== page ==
[00:06:40] So first, here's kind of what's inside our if statement. So we're saying if the squared magnitude of this target direction is less than 0.1, what does that mean? Well, the squared magnitude, if you kind of remember back to the Pythagorean theorem, we could take the magnitude of the vector and actually get its exact distance by calculating the hypotenuse of that triangle.

[00:07:14] We don't need the exact distance, we just need to know kind of relative distance. So by taking the squared magnitude, we're avoiding a square root calculation, which is really expensive in any application of computers. [LAUGH] So especially when you're running fixed update and you're doing it every physics update, you can use square roots, it's not a big deal, but if square roots can be avoided, they should be.

[00:07:46] So, we're taking the squared magnitude. So this is a distance, right? So we're saying, if the distance to the collectible is less than 0.1, or the approximate distance is less than 0.1, then we're gonna do this. We're going to set the retarget speed to be really high, because if it's right there, we just wanna kinda move immediately.

[00:08:14] We don't want to spend so much time kinda retargeting to finally get there. So it's kind of a cheat or a hack, basically, for the computer. Otherwise, if that's not true, if we're not close to a collectible, if it's further away than that, we're just gonna use this normal retargeting speed.

[00:08:38] So we've got these values here, we've calculated a target direction, we've calculated the speed at which we want to retarget. Now, we need to actually do those things. So we're going to do that with what's called a linear interpolation, which will allow us to slowly do something over time, or quickly, if we want to.

[00:09:05] So I'll type out a comment here. We are going to linearly interpolate the movement vector from the current direction to the target, Where T (time) is fixed delta time multiplied by the retargeting speed. Okay, so that's where we're going to use that. So in rollingMovement.movementDirection, This is where we're going to actually set that vector, the direction that it should be rolling in, just like we did with player input and other scripts.

[00:09:59] So to do this, on the Vector3 class, there is a method called lerp. And you will use lerps all the time as a game developer. A lerp is a linear interpolation, and that's where you're going from one value to another value over time, and you're updating this every fixed update.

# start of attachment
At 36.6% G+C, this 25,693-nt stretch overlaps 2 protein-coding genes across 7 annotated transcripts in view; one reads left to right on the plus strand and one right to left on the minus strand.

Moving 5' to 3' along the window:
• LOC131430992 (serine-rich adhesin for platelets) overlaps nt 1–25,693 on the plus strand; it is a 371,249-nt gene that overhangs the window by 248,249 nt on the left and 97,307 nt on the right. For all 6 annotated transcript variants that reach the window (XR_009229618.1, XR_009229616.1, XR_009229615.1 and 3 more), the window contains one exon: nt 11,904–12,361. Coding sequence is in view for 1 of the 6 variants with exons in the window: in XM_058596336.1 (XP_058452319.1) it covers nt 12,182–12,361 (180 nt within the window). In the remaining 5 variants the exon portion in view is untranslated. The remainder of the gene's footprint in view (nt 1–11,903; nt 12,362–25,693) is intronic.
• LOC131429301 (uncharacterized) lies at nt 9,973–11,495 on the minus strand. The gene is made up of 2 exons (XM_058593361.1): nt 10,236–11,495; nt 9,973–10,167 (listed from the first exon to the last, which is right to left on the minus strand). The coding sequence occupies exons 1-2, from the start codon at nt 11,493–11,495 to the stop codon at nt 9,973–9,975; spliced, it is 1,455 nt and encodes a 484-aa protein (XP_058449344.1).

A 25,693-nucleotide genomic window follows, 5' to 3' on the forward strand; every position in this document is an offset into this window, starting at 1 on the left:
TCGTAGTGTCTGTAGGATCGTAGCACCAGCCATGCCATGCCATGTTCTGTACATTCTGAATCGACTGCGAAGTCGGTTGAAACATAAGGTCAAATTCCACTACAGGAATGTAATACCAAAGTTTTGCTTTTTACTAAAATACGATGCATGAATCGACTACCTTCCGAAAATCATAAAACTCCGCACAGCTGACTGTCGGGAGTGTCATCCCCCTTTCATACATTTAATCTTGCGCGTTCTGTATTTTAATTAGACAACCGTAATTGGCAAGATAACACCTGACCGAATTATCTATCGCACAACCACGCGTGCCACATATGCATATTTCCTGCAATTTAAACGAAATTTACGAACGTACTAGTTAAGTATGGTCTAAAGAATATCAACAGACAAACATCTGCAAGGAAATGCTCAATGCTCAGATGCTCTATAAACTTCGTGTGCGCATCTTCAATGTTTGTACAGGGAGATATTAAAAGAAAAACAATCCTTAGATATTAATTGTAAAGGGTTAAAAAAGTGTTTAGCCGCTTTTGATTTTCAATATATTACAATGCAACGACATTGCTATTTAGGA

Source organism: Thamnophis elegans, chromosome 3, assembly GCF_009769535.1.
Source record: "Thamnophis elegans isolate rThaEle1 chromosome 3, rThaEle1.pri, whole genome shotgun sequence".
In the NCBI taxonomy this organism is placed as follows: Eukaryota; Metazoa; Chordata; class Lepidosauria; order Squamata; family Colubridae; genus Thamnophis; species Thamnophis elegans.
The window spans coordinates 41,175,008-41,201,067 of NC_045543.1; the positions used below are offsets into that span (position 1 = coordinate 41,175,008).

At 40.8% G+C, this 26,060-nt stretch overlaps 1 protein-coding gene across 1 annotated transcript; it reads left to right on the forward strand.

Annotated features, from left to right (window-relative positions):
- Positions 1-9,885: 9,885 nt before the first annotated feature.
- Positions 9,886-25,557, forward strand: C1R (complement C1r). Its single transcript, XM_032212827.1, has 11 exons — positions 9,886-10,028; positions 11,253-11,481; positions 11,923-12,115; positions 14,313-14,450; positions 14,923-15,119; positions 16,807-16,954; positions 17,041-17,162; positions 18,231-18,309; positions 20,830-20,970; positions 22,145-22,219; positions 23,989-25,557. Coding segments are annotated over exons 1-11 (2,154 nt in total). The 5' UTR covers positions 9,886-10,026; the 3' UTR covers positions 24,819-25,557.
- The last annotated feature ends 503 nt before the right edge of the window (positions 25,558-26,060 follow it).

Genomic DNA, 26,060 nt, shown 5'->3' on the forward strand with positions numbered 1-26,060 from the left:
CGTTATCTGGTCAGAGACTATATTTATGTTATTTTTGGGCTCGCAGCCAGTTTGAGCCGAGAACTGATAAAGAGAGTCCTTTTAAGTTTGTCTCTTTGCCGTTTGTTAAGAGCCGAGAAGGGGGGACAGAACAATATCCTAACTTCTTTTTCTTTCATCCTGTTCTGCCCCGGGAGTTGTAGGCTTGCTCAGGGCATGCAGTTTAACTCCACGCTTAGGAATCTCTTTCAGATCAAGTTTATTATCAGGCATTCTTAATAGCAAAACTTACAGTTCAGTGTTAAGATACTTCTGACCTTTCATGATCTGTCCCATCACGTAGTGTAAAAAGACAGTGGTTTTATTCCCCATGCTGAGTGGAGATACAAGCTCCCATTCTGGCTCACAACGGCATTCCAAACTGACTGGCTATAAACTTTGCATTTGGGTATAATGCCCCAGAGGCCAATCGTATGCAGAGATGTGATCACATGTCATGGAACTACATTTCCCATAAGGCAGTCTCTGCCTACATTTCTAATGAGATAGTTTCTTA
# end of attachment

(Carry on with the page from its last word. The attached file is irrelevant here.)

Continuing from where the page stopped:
[00:10:25] So which values do we wanna go between? Well, we're retargeting, right? So we want to take the current movement direction of the RollingMovement script. And that's going to be your starting point. So our starting point is constantly going to be changing, because we're reassigning it. But the next value that we assign is going to be slightly closer, To the target direction that we calculated.

[00:11:06] And we do need to do, again, a little vector math thing here. We need to normalize this vector, so that it has a magnitude of 1, because the MovementDirection also has a magnitude of 1. Remember, that's being multiplied by speed in the RollingMovement script. So we don't want to multiply that any further.

[00:11:33] So what is time? So we're moving from the MovementDirection to the TargetDirection. So we're slowly retargeting where this thing is. How do we wanna do that over time? Well, we want to say Time.fixedDeltaTime. So we at least want to calculate that consistently over every fixed update. But then we wanna be able to adjust the speed of that retargeting.

[00:11:59] So just like how we adjust the speed of rolling, we can also adjust that by multiplying by the retargetSpeed. So that's a lot of code. Hopefully the explanation and the comments help. I imagine there might be a few questions. But let's switch back to Unity. And on the opponent, Remember we created a few serialized fields here.

[00:12:33] So what do we want to target? Well, we want to target, The collectible. And so now, if I save the scene and hit Play, We hit Space to start, the opponent is gonna start moving toward that sphere. And of course, it's a little difficult to see which player is which.

[00:13:01] I know which it is, because I'm the one playing. But, yeah, now we have kind of the appearance of AI with just a little bit of vector math, just pretty neat.